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Valentino's Smoldering 'Sheik' Returns

Screen idol's last film, the Little Tramp's 'City Lights' and other silents are now on the shelf.


Several silent film classics have just arrived on your local video and DVD shelves, featuring such Hollywood legends as Charlie Chaplin, Rudolph Valentino and Gloria Swanson.

A new collection from Kino, "Notorious Movies of the Jazz Age," presents restored versions of three dramas from the 1920s: "The Affairs of Anatol," "The Battle of the Sexes" and "Son of the Sheik." The movies are all on video (at $25 each), and "Son of the Sheik" is also available on DVD ($30).

Cecil B. DeMille directed the lush, lusty and entertaining 1921 "The Affairs of Anatol," starring Swanson, Wallace Reid and Bebe Daniels. Suggested from the play "Anatol" by Arthur Schnitzler, the drama tells the story of a wealthy philanderer (Reid) who is drawn to fallen women, much to the chagrin of his naive young wife (Swanson).

Alvin Wyckoff's and Karl Struss' beautiful color-tinted photography and interesting compositions have been restored to their original vibrancies in this edition.

D.W. Griffith's "The Battle of the Sexes," from 1928, is actually a remake of a film he made in 1913. Jean Hersholt and Phyllis Haver star in this often-stilted comedy-drama about a gold-digging flapper who sets her sights on a wealthy and happily married real estate tycoon. This was one of Griffith's last successful silent films.

The digitally mastered "Son of the Sheik," from 1926, may not be the most politically correct film, but it's tons of fun. Valentino, who gave new meaning to the word "smolder," stars in this sequel to his 1921 smash, "The Sheik." This time around, the Sheik kidnaps a beautiful dancer (Vilma Banky) who is the daughter of a notorious thief and holds her captive in the desert. William Cameron Menzies designed the glorious sets and George Barnes supplied the gorgeous cinematography.

"Son of the Sheik" was the then 31-year-old Valentino's last film. He died in August 1926, after an operation for appendicitis and peritonitis.

Image Entertainment has just released a lovely DVD of "City Lights" ($30), Chaplin's 1931 masterpiece about the Little Tramp and a blind flower girl. Be sure to have your hankies ready for the heartbreaking final scene.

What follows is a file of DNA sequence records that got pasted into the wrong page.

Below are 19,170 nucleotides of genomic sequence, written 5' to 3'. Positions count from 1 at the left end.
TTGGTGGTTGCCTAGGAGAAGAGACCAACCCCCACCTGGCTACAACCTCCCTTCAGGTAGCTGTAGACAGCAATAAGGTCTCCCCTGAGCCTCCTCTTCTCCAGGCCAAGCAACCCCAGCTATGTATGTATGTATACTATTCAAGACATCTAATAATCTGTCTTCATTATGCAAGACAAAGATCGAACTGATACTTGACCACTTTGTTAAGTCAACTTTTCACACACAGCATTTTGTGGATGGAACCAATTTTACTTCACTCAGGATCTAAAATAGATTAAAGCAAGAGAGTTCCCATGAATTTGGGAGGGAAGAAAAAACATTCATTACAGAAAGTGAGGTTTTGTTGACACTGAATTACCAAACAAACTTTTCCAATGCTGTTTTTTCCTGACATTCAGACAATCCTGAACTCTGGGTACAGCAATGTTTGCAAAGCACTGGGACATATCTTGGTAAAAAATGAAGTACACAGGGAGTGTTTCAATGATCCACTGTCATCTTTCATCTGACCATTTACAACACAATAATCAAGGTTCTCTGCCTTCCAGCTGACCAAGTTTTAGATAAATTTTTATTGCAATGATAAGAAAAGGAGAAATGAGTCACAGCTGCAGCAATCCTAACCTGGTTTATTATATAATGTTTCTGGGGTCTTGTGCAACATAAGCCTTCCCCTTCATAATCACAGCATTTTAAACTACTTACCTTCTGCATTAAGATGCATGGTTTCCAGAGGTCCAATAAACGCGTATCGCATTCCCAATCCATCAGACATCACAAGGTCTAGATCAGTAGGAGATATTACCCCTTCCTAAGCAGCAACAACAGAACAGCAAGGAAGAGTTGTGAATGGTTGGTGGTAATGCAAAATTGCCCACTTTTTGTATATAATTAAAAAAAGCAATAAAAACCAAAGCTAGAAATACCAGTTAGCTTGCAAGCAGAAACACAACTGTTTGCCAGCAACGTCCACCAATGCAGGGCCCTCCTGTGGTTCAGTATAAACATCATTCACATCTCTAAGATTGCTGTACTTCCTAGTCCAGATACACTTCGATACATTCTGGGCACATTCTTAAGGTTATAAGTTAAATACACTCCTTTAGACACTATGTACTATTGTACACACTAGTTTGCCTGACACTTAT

The disc has a crisp transfer of the black-and-white film and the option to hear Chaplin's lovely score in either the 1931 mono soundtrack or the new digitally recorded stereo version. Also included is an interview with composer-conductor Carl Davis (who reconstructed Chaplin's score for the 1989 Chaplin Centennial), original story notes, production information and publicity materials.

Elite Entertainment's DVD of the German horror films "Nosferatu," "Der Golem" and "The Cabinet of Dr. Caligari" ($55) is a mixed bag. These three silent classics are always fun to watch, but the transfers from supposedly restored prints aren't all that impressive. And there isn't even a music track for "Der Golem." The two-disc set features production notes and photo galleries that include poster art and lobby cards.


Back in more modern terrain, for the smallest of fry, there's the latest from the Purple One, "Barney's Rhyme Time Rhythm" (Lyrick, $15 for VHS; $25 for DVD). In this adventure, Barney, BJ, Baby Bop and their friends journey to the land of Mother Goose. It features 35 familiar rhymes and 16 songs. Wee ones will probably love this; parents may want to wear earplugs.

The DVD includes such goodies as "What Can I Be?," a 32-page electronic book that is read by Barney and his friends; a sing-along, including 15 songs with on-screen lyrics; 17 rhymes from the video; and seven Mother Goose songs. Parents may want to head for the hills while their kids watch the DVD of "Pokemon: The First Movie" (Warner, $27). Though "Pokemon" is one of the biggest kid phenomena in recent history, this movie won't make much sense to the unenlightened adult.

Warner has pulled out all the stops for the DVD. Besides a nice wide-screen transfer of the animated box-office hit, the disc includes a peek at the upcoming "Pokemon" movie, a music video and two special shorts that shed some light on the back story of Ash, Pikachu and the legendary Mew. The DVD also features an audio commentary from director Michael Haigney and producer Norman Grossfeld. But it's doubtful kids will want to spend time listening to them.


Artisan Entertainment is offering a DVD of Steven Soderbergh's innovative film noir, "The Limey" ($30), starring two icons from the '60s, Terence Stamp and Peter Fonda. Stamp plays a British ex-con, recently released from a 10-year prison sentence, who comes to Los Angeles to find out who murdered his daughter. Fonda plays a sleek record producer who had dated Stamp's daughter.

The handsome DVD includes a nice wide-screen transfer of the film, an isolated music track featuring tunes by the Who, the Hollies and the Byrds. There's also cast and crew biographies and trailers.

The audio commentary of Soderbergh and writer Lem Dobbs is pretty good. Dobbs talks about the fact that his script had been kicking around for a long time and at one point he even dropped it off at the late Robert Aldrich's office. But the director never read it. (The disc provided for review had a major glitch on it, making it impossible to listen to the commentary after the first 20 minutes.)

The best aspect of the DVD is the "Life in the '60s" track that has Stamp, Fonda, Dobbs, Soderbergh and co-stars Lesley Ann Warren and Barry Newman reminiscing about their lives in that decade and talking about their characters. It's great stuff.

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